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   aquatic and terrestrial  resources in the United States and Canada

   which may be affected by the deposition of acidic compounds;

      (2)  description  of  the  nature  and  numerical  value  of  a

   deposition  standard or  standards  that  would be  sufficient  to

   protect such resources;

      (3) description of  the use  of such standard  or standards  in

   other Nations or by  any of the several States  in acid deposition

   control programs;

      (4) description of the  measures that would need to be taken to

   integrate  such standard  or standards  with  the control  program

   required by title IV of the Clean Air Act;

      (5)  description of  the  state of  knowledge  with respect  to

   source-receptor  relationships  necessary  to  develop  a  control

   program on  such standard or standards and the additional research

   that  is on-going  or  would  be needed  to  make such  a  control

   program feasible; and

      (6) description  of the  impediments to implementation  of such

   control   program  and   the  cost-effectiveness   of   deposition

   standards compared to  other control strategies including  ambient

   air quality  standards, new source  performance standards and  the

   requirements of title IV of the Clean Air Act.

SEC. 405. NATIONAL ACID LAKES REGISTRY.

   The Administrator  of  the Environmental  Protection Agency  shall

create a National Acid  Lakes Registry that shall list,  to the extent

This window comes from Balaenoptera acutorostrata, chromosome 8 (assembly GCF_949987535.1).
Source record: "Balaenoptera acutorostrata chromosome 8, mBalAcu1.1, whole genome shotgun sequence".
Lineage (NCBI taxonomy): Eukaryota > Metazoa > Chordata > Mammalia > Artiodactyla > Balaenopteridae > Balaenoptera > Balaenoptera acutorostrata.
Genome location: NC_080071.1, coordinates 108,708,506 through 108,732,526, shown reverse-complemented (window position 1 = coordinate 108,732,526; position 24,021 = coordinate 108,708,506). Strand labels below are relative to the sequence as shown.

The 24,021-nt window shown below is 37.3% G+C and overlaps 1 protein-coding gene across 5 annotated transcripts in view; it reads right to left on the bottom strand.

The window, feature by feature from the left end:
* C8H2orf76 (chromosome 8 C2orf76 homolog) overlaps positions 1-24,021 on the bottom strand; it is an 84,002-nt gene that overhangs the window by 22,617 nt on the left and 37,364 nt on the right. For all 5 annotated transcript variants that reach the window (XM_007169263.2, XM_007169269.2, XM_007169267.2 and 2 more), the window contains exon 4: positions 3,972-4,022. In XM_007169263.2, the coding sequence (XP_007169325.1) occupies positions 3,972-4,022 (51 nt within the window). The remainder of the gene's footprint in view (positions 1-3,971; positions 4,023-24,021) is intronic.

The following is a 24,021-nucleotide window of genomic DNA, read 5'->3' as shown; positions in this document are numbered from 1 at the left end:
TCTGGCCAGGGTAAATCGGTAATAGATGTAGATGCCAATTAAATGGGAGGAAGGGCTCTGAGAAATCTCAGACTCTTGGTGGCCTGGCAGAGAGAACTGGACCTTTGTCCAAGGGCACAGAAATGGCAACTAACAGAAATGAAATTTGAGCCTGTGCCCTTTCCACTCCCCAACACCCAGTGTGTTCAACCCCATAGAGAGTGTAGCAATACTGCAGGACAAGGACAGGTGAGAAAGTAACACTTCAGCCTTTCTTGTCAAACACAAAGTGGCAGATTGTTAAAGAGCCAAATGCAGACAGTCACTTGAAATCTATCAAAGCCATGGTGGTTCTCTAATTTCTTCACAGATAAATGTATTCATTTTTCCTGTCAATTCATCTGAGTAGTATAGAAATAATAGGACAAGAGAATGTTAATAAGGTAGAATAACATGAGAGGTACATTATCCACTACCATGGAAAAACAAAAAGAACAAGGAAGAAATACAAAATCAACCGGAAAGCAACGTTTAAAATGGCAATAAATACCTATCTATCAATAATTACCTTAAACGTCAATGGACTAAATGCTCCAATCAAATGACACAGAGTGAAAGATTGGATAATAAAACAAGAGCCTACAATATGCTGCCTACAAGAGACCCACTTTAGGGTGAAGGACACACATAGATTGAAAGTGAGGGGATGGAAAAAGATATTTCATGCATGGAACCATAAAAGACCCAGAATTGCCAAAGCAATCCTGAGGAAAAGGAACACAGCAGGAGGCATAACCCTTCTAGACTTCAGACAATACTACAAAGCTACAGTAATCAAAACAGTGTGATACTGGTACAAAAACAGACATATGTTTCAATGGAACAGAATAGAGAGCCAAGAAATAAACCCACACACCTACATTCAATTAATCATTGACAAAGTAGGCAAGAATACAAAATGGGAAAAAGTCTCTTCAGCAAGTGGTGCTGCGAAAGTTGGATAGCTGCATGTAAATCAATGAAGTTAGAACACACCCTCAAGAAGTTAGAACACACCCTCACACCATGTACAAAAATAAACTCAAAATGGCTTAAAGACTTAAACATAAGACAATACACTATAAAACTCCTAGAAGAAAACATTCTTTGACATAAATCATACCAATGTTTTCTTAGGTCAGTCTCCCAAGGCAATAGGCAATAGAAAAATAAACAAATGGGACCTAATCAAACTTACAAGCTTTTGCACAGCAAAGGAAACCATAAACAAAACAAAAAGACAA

practical,  all lakes  that are  known  to be  acidified  due to  acid

deposition,  and  shall  publish such  list  within  one  year of  the

enactment of  this Act. Lakes shall  be added to the  registry as they

become acidic  or as data  becomes available to show  they are acidic.

Lakes shall be deleted from the registry as they become nonacidic.

SEC. 406. INDUSTRIAL SO2 EMISSIONS

   (a)  Report.-Not later  than  January 1,  1995  and every  5 years

thereafter, the  Administrator of the  Environmental Protection Agency

shall transmit to  the Congress  a report containing  an inventory  of

national annual  sulfur dioxide emissions from  industrial sources (as

defined  in title IV of  the Act), including  units subject to section

405(g)(6)  of the  Clean Air  Act, for  all years  for which  data are

available, as  well as  the likely  trend in  such emissions  over the

following twenty-year period. The reports shall also contain estimates

of  the  actual  emission  reduction   in  each  year  resulting  from

promulgation  of the  diesel  fuel  desulfurization regulations  under

section 214.

   (b) 5.60 Million Ton Cap.-Whenever the inventory required  by this

section  indicates  that  sulfur  dioxide  emissions  from  industrial

sources, including units subject to section 405(g)(5) of the Clean Air

Act,  may reasonably  be expected  to reach  levels greater  than 5.60

million  tons  per  year,   the  Administrator  of  the  Environmental

Protection  Agency shall take such actions  under the Clean Air Act as

may be appropriate to  ensure that such  emissions do not exceed  5.60

million  tons per year. Such  actions may include  the promulgation of

new and  revised standards of  performance for new  sources, including

units subject to section 405(g)(5) of the Clean Air Act, under section

111(b) of the  Clean Air Act, as well as  promulgation of standards of

performance for  existing sources, including units  subject to section

405(g)(5) of the Clean  Air Act, under authority of  this section. For

an  existing  source  regulated   under  this  section,  "standard  of

performance" means  a standard  which the Administrator  determines is

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